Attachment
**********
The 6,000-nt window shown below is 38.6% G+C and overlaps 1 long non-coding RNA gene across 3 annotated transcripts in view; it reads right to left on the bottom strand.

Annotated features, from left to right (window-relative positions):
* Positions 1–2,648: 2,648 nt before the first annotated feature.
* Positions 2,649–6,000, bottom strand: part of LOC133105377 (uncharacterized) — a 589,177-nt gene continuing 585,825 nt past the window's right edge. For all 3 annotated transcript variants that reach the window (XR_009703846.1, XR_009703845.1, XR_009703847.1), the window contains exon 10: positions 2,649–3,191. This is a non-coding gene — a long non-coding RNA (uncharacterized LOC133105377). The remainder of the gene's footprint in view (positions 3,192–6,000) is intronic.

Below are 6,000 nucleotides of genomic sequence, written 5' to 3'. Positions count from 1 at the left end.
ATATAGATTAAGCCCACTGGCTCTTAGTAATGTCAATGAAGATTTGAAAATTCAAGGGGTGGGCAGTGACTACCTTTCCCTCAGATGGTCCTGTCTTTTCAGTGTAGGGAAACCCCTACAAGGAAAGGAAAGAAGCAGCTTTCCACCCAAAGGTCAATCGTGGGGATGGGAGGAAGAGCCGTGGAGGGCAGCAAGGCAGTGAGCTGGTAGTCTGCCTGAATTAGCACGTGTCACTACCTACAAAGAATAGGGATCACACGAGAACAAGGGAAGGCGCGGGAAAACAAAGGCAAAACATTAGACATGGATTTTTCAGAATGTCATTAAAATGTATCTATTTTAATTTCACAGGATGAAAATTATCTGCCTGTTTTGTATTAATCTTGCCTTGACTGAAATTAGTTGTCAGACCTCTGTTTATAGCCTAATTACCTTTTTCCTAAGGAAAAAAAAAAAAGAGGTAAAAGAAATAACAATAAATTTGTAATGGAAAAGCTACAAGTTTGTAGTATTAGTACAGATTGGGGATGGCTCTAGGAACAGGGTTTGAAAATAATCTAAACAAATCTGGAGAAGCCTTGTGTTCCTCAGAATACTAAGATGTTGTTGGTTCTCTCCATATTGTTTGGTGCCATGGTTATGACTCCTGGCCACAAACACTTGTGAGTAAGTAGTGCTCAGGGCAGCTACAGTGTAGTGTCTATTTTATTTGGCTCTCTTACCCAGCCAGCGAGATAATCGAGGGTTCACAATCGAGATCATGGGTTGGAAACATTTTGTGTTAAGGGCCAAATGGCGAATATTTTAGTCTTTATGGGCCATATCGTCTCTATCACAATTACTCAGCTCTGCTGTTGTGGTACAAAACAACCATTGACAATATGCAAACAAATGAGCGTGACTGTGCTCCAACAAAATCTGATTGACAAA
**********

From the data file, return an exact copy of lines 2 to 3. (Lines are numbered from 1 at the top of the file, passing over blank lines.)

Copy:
Annotated features, from left to right (window-relative positions):
* Positions 1–2,648: 2,648 nt before the first annotated feature.